Fattypuffs and Thinifers by André Maurois (revisited)

Fattypuffs and Thinifers

The French cover of Patapoufs et Filifers – rather lovely, I think (Photo credit: Wikipedia)

During last year’s Blogathon, I was unexpectedly thrilled when browsing through the Outside In World website to rediscover Fattypuffs and Thinifers by André Maurois (French title: Patapoufs et Filifers). It’s a story I read as a child, from the same rather battered copy that my Dad read in his childhood. Out of print for years, it was reissued in 2000 by Jane Nissen Books, translated by Norman Denny. It never occured to me that it was a translation then, but now it seems incredibly French.

It tells the story of two boys, one fat and one thin, who find their way into an underground world divided between two warring nations – the Fattypuffs and the Thinifers. Whether or not it is intended as an allegory of Franco-German relations, it has a lot to teach about tolerance, jingoism, stereotyping and the futility of war – written in 1930, it is clearly informed by the First World War.

Fattypuffs and Thinifers, Jane Nissen Books

Jane Nissen Books edition

Having discovered that it was still available, it joined all the others on fils aîné‘s Christmas list and was promptly bought by my parents. It’s taken until now to read it together, but it was worth the wait. FA was enthralled by the underground staircase – “Weird!” – and the adventures of Edmund and Terry. He got quite indignant on the Fattypuff’s behalf about the Thinifers being nasty to them and was very pleased when the Surface boys were able to bring about a reconciliation between the two countries. He immediately picked up on the silliness of dividing people according to whether they’re fat or thin, and hopefully this lesson can be applied to other situations without having to hammer anything home! I was also pleasantly surprised by how little there was to wince over in terms of outdated attitudes and so on in comparison with other books of that era. I did also wonder, though, whether a modern author would have felt compelled to battle obesity by making the Fattypuffs lazy, greedy and shiftless rather than pleasant and amiable gourmets contrasted with the irritable, workaholic Thinifers…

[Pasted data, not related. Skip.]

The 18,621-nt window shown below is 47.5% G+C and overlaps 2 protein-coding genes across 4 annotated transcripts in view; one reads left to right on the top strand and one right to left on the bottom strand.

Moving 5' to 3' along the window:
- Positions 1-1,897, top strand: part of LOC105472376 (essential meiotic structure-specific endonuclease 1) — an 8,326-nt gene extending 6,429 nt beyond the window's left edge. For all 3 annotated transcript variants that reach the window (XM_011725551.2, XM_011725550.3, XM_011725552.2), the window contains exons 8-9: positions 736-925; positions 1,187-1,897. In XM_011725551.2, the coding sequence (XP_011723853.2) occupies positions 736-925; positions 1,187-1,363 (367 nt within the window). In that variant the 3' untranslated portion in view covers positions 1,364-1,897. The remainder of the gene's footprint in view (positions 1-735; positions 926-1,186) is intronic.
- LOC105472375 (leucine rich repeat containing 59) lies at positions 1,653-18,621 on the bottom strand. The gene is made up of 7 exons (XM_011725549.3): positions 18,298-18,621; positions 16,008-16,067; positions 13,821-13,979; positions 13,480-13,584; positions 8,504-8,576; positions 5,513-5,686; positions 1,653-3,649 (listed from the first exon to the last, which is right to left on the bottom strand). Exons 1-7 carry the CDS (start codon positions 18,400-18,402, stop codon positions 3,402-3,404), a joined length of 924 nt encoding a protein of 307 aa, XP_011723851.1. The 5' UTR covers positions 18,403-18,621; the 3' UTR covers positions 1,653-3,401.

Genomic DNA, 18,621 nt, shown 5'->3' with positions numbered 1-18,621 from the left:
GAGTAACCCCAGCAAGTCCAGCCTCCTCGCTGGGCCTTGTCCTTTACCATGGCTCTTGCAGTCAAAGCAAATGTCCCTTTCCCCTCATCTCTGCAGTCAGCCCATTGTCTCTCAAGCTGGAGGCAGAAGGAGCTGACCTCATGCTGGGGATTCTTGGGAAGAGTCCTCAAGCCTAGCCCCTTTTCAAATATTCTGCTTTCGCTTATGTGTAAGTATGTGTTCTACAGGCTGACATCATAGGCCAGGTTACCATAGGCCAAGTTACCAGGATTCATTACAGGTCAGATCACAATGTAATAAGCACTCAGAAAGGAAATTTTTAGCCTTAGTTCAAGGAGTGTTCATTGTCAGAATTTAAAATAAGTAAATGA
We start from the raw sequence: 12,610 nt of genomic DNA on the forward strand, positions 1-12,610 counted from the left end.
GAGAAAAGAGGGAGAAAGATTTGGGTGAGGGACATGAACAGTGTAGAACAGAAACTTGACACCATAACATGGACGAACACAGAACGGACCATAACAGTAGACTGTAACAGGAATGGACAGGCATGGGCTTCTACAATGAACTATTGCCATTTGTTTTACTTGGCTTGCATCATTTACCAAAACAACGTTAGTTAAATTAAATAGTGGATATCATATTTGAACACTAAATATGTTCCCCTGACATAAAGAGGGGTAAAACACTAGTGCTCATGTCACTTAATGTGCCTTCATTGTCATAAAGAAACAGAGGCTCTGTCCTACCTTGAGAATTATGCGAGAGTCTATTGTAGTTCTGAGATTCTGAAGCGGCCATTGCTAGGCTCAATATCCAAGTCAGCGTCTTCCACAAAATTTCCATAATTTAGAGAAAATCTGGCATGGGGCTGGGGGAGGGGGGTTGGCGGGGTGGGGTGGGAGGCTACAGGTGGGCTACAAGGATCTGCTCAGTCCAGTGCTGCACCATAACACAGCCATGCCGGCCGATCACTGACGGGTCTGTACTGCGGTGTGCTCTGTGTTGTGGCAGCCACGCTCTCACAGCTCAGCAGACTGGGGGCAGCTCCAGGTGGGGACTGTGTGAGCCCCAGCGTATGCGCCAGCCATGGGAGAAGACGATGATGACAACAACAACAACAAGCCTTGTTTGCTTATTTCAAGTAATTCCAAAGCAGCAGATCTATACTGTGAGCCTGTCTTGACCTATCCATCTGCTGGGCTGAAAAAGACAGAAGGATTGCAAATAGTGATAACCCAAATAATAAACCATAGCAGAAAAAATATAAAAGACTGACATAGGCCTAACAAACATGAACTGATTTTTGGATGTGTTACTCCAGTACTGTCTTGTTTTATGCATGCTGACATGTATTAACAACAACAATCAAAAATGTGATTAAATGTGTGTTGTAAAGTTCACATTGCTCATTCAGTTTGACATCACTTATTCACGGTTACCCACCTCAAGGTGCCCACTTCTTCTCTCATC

Sadly, the translator isn’t credited, although Wikipedia suggests that it was translated by Rosemary Benet, while an older edition on Amazon says N. Denny. Whoever it was, they’ve done a great, if slightly anglicised job – the boys talk about shillings and so on. They’ve also had fun with the names; the references may have sailed straight over FA‘s head but I enjoyed reading about the richest man in Thinniville, Mr Plutifer, or the famous fattypuff composer Tumski-Korsapuff. I wonder if this is a different translation from the one I read as a child, because I remember being puzzled by a mention of sarsparilla, while this one features coca-cola. I also wonder if it’s been slightly abridged – “the glorious death of Commandant Tripouf” featured halfway down this review from Tygertale is nowhere to be found, for example. The Bruller illustrations to be seen there are also the ones I remember.

Fattypuffs and Thinnifers

New edition to be published by Vintage Children’s on 1 August 2013. Illustrated by Kristyna Litten.

It seems that there is soon also to be an edition brought out by Vintage Children’s with new illustrations. I wonder which translation that will use, and do hope that it will be credited!

About these ads

About forwardtranslations

I'm a freelance literary translator from German and French to English. The title of my blog comes from Mary Schmich's description of reading: it struck home with me, and seems especially apt for translated fiction. Here are some of my musings on what I'm reading, re-reading, reading to my children, and translating.
This entry was posted in blogging, Books, Children's Books, Translation and tagged , , , , , , , , , , , , , , , . Bookmark the permalink.

Leave a Reply

Fill in your details below or click an icon to log in:

WordPress.com Logo

You are commenting using your WordPress.com account. Log Out / Change )

Twitter picture

You are commenting using your Twitter account. Log Out / Change )

Facebook photo

You are commenting using your Facebook account. Log Out / Change )

Google+ photo

You are commenting using your Google+ account. Log Out / Change )

Connecting to %s